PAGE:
I Used To Be A Waitress, And I Am Just Not Buying The First Episode of “Sweetbitter”


On Sunday night, Starz premiered a new show based on the 2016 national bestseller by Stephanie Danler, Sweetbitter. A strong female lead set up to conquer NYC circa 2006 mixed with the best coming-of-age atmosphere (the food and beverage industry)? Oh, I was sold and had already logged the premiere date in my iCalendar so I wouldn’t miss a second.

Sweetbitter, which airs every Sunday at 8 p.m., will follow 22-year-old Tess as she flees her hometown for the hustle and bustle of NYC without a plan or support system. She somehow picks up a restaurant gig that shows her the colorful (and hectic) behind-the-scenes life of the food service industry. What she witnesses is not exactly what she expected (a romanticized version of waitressing in New York) and she’s instantly pulled into this world of work hard, play harder, while trying to keep up with her co-workers and their fascinating lives. Interestingly, Tess divulges very little about herself and her motives, which could make for an interesting (or frustrating) season.

This is what we learn about Tess in the first episode of Sweetbitter. It’s not a lot.

1. She essentially up and leaves behind her current life by leaving a note for her parents. But not before doing one of those dramatic “don’t look back” exits.

2. Even though she’s “fled” from her old life in a hurry (or so I assume), she miraculously already has an apartment waiting for her in NYC as soon as she arrives. It’s like she just signed up on a bulletin board that she needed housing and someone handed her a pair of keys. Cool, cool. 

3. She immediately lands an interview at a high-end restaurant in Manhattan with no experience. How? No one knows.


From the above statements alone, it’s hard to believe that someone can make a decision to move to one of the biggest, busiest and hardest cities in the U.S. and miraculously run into no trouble with housing or employment. Sure, people follow their dreams every day, packing everything they own into a few suitcases and heading out to make those dreams a reality. But to land in a city with no plan and so easily acquire job at a super swanky high-end restaurant in NYC off the bat? That’s as believable as Elle Woods getting accepted into Harvard IRL.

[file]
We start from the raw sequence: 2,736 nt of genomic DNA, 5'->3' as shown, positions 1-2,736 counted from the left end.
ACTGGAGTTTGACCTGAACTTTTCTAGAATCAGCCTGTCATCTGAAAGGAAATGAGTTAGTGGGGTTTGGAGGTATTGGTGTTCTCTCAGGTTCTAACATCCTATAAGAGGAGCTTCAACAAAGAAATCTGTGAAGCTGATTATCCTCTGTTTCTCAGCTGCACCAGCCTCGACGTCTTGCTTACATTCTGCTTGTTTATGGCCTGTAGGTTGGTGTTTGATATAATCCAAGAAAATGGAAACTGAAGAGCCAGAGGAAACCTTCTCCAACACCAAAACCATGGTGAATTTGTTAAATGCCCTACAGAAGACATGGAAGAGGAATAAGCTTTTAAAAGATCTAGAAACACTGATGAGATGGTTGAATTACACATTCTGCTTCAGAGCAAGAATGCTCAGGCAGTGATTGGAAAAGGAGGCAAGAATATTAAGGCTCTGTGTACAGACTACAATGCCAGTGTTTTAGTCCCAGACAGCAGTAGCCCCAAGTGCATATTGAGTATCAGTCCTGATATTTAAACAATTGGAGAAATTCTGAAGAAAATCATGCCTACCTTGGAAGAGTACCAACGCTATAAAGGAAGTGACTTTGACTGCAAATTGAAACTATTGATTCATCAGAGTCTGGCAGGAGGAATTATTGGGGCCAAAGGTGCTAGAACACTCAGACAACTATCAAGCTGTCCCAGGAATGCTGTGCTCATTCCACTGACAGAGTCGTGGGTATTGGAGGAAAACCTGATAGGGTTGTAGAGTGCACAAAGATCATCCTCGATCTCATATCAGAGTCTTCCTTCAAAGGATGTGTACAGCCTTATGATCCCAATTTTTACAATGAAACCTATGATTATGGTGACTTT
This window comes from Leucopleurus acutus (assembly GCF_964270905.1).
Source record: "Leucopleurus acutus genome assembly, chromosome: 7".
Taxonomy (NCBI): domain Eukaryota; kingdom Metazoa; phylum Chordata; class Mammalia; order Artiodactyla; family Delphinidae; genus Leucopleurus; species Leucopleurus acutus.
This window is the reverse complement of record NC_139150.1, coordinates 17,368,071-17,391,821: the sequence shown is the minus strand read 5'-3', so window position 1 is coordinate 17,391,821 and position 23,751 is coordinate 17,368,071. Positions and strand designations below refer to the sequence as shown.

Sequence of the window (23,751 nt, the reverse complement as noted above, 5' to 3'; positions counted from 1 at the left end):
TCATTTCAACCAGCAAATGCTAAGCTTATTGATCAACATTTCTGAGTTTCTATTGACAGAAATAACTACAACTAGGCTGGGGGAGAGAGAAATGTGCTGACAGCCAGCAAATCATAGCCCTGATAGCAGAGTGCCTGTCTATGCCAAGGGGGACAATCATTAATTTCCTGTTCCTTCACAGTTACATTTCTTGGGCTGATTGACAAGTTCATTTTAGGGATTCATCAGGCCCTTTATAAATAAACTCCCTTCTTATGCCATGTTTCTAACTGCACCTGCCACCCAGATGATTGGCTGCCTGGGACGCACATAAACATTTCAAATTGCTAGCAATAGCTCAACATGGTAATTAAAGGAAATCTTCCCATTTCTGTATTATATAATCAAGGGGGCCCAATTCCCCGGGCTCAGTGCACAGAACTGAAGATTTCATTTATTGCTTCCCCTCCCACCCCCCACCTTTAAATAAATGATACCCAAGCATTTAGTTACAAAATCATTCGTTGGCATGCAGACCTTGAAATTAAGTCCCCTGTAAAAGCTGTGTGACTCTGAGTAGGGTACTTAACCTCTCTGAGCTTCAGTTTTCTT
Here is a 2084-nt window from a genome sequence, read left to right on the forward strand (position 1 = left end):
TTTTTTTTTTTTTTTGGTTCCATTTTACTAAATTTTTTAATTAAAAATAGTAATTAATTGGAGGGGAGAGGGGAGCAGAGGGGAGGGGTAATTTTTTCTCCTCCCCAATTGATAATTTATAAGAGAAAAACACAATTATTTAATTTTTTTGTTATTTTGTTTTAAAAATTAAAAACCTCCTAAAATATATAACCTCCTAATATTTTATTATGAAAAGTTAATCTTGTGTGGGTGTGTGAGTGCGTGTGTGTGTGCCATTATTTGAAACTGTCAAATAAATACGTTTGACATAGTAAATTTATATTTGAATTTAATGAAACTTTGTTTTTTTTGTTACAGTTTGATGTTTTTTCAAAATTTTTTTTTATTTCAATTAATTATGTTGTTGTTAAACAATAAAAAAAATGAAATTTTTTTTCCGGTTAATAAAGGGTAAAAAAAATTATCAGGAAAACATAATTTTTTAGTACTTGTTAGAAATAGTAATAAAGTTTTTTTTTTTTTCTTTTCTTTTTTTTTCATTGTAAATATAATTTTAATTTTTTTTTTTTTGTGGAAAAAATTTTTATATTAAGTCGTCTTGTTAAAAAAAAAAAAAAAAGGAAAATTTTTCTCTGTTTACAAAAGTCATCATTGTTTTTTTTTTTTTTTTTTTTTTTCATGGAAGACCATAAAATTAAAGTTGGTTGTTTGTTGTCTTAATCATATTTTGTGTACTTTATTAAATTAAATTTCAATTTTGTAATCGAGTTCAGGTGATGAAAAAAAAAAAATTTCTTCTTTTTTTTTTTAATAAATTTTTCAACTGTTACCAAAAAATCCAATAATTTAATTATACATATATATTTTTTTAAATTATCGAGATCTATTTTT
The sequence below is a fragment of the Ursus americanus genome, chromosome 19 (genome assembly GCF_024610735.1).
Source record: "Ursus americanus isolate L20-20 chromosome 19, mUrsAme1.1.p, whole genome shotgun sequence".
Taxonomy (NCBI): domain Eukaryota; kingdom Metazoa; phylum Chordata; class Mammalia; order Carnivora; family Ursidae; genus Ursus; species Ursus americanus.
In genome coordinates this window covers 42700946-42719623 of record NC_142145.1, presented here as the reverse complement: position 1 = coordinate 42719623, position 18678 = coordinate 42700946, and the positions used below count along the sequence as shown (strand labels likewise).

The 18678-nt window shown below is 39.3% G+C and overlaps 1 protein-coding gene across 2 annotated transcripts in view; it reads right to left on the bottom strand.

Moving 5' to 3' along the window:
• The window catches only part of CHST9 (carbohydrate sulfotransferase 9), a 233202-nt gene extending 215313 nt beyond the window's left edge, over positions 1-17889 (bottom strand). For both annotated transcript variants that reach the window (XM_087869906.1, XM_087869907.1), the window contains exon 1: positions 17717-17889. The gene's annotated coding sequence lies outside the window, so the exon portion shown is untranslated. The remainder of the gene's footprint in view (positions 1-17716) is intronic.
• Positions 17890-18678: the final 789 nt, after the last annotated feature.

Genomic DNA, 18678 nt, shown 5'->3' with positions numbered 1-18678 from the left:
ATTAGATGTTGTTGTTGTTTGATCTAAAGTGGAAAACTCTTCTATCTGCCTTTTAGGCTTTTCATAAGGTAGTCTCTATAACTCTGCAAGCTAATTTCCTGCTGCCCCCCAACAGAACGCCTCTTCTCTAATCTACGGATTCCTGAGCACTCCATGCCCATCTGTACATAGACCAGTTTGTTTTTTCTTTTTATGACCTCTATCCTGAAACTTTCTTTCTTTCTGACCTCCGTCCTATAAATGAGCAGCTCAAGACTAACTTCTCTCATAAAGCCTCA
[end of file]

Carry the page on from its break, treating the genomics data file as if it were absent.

Coming from someone who waited tables for 10+ years, I’m super sensitive to hospitality etiquette and the like. So the interview scene between Tess and her soon-to-be boss was hilarious, to say the least. He asks simple questions about her background and knowledge of wine, to which her answers clearly scream, “NO EXPERIENCE WHATSOEVER.” In fact, her lack of general dining experience would have never even gotten her the interview in the first place, let alone a trial run.

I can definitely relate to the snarky attitudes from her new co-workers as she starts her first day. As hard as it is to snag a fine dining service gig, it’s where you make the big bucks, because expensive food equals a higher tip. But it also means more responsibility and higher expectations as it relates to your knowledge of food and wine, so to see Tess being offered a chance without any sort of prior training is a slap in the face to those who have dedicated so much time into (for some) their professional career.

Lastly, the behind-the-scenes look at what goes on outside of the dining room is SO accurate — but Tess would have been sent home and/or fired from the moment she couldn’t carry a bowl of soup without spilling it on herself. Every task she was given was either done incorrectly or not at all. Has Tess ever tasted food before? No, but really. The fact that she was so amazed by the knowledge others had on sense of taste and different palettes is mind boggling to say the least. Like, I remember my first taste of quality food, LOL.


I’ll probably watch at least the next episode to see where the show is trying to go with all of this. It’ll be interesting to see Tess (hopefully) start to belong and get the hang of working in a restaurant, or at least, the basics. And to be honest, I’m excited for restaurant drama. I used to live for restaurant drama. Everyone is on top of each other all the time trying to make money and complaining about crappy guests, just to go out later and party with the same person who stole your last two tables because they “didn’t know” they were cut yet. It’s all a game, and some play it better than others.

Sweetbitter airs every Sunday at 8 p.m. on Starz. Will you be watching?

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